9 p.m., Juanita's. $10 adv., $12 d.o.s.
Sensitive woolyboogers, this group. Cadillac Sky is all beards, Rascal Flatts harmonies and bluegrass soundscapes, with a healthy dollop of mom-approved ganache. With its third album, the new “Letters in the Deep” (produced by The Black Keys' Dan Auerbach), the band's elbowing for space in an already crowded room that's hogged up by the massively gifted Nickel Creek. Like its competition, Cadillac Sky enjoys taking a stab or two at covering other bands. Take their cover of Death Cab For Cutie's “I Will Follow You Into the Dark.” If Gibbard and Co.'s original wasn't treacly enough for you, Cadillac Sky made sure to slap an extra layer of jaw-jutting, brow-folding earnestness on top. Now, this isn't to say they're without serious chops. It's just that they bring serious seriousness, too. JT.
MIX MASTER MIKE
8:30 p.m., The Village. $20 adv., $25 door.
As much as Rick Rubin (or maybe even MCA, Ad Rock, or Mike D individually), Mix Master Mike is the man responsible for a bulk of the defining aesthetics of the Beastie Boys. As their resident DJ since “Hello Nasty” in 1998, he's effectively acted as the Billy Preston to their Beatles. More broadly, he's the Jimi Hendrix of turntablism. A godfather of the “turntable as instrument” movement, not only is he the inventor of a handful of scratches that are now commonplace, he's still, at 40 years old, not only a man to be respected, but a force to be reckoned with. Of the times I've seen the Beasties, the MCs wowed, but M.M. Mike straight up put people in awe. If he can set Madison Square Garden alight on a regular basis, imagine what he's going to do to the old Cinema 150. JT.
9 p.m., Sticky Fingerz. $7.
Before serving time as lead guitarist of Beanland, Kudzu Kings and jam band grand poobahs, Widespread Panic, Mississippi musician George McConnell underwent an intensive, complete immersion course in the ways of the world starting as a 10-year-old, working on the back of a Falstaff truck whose route pinballed back and forth from juke joints to pool halls across the Mississippi Delta. Now, McConnell is delving into the world of solo performance and bringing his brand of airy blues-folk to Sticky's for an evening of bouncy noodling that'll surely be greeted with much spinning and wobbling of shoulders. Fayetteville's Charliehorse opens. JT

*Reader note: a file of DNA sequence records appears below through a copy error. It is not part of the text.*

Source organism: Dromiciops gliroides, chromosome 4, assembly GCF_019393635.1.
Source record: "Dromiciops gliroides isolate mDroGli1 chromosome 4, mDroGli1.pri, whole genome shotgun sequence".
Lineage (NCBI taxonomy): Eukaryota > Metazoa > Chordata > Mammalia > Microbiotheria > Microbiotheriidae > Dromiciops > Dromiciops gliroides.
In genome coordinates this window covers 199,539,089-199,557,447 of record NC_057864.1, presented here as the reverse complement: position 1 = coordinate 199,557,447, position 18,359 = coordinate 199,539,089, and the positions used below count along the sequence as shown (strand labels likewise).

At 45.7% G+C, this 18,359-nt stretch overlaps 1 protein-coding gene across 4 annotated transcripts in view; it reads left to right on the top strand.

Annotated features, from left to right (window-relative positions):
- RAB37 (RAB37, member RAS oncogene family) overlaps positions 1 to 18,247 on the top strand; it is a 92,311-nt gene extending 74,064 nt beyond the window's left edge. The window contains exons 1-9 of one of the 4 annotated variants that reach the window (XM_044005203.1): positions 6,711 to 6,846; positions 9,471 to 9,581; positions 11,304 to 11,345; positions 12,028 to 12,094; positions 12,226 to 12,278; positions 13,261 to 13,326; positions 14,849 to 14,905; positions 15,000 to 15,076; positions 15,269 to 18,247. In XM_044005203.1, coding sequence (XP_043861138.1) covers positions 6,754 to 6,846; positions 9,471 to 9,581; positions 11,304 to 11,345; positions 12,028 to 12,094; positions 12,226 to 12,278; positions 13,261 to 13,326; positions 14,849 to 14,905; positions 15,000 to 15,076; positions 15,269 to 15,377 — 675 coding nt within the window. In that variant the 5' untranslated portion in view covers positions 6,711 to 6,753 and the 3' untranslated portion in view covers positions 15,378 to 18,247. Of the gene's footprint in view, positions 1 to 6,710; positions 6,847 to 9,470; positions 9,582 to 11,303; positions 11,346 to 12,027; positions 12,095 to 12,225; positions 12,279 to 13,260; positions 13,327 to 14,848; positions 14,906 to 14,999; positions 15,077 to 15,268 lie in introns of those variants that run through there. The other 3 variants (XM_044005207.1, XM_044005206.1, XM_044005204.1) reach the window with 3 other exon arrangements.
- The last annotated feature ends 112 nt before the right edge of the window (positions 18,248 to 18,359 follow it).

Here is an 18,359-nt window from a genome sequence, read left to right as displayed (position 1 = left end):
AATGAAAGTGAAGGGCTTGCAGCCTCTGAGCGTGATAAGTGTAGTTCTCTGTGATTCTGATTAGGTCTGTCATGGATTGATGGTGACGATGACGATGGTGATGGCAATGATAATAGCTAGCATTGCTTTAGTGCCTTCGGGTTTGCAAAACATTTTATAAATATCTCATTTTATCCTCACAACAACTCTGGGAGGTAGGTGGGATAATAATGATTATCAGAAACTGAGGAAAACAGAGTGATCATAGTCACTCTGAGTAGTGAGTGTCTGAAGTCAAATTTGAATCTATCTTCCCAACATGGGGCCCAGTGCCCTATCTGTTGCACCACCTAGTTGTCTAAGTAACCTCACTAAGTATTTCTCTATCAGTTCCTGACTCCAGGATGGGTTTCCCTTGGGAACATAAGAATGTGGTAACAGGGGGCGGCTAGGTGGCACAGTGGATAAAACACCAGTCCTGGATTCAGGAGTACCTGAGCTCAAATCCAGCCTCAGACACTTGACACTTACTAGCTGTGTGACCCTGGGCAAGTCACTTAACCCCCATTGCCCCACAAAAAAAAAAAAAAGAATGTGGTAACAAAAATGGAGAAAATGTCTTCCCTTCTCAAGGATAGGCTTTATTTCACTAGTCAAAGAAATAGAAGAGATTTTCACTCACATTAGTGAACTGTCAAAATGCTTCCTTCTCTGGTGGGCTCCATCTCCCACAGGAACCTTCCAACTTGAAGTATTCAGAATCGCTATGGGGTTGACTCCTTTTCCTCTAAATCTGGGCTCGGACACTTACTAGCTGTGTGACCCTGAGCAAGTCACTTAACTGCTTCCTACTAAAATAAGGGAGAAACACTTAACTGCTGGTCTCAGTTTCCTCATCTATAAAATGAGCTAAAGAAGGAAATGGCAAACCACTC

8 p.m., Capitol Keyboard. $15-$25.
Self-described as “Swedish farm jazz,” Carnegie Hall performer and “A Prairie Home Companion” regular Inga Swearingen makes a rare stop in Little Rock courtesy of the Arkansas Jazz Heritage Foundation. Having recently released her third album, “First Rain,” the jazz vocalist has found a niche in rebranding old standards (and a Beatles song or two) with rural jazz and bossa nova sounds. Swearingen will be accompanied by an all-local backing band consisting of guitarist Les Pack, bassist Joe Vick and percussionist Dave Rogers. And for those who really adore her, she'll be in Russellville Saturday night, performing with the Arkansas Tech University jazz band. JT.
ARKANSAS CHAMBER SINGERS
7:30 p.m., St. James United Methodist Church. $10-$18.
If you prefer your classical pieces dense and grave, you're probably familiar with Cherubini's “Requiem in C minor.” Written for the anniversary of Louis XVI's execution, the seven-movement requiem mass contains some of the most majestic, imposing and recognizable moments in the history of choral pieces. Joined by members of the Arkansas Symphony Orchestra, the Arkansas Chamber singers (under the direction of John Erwin) perform the piece alongside Mendelssohn's famous setting of “Psalm 42” for their spring concert. JT.
7:30 p.m., Reynolds Center Performance Hall, UCA. $30-$32.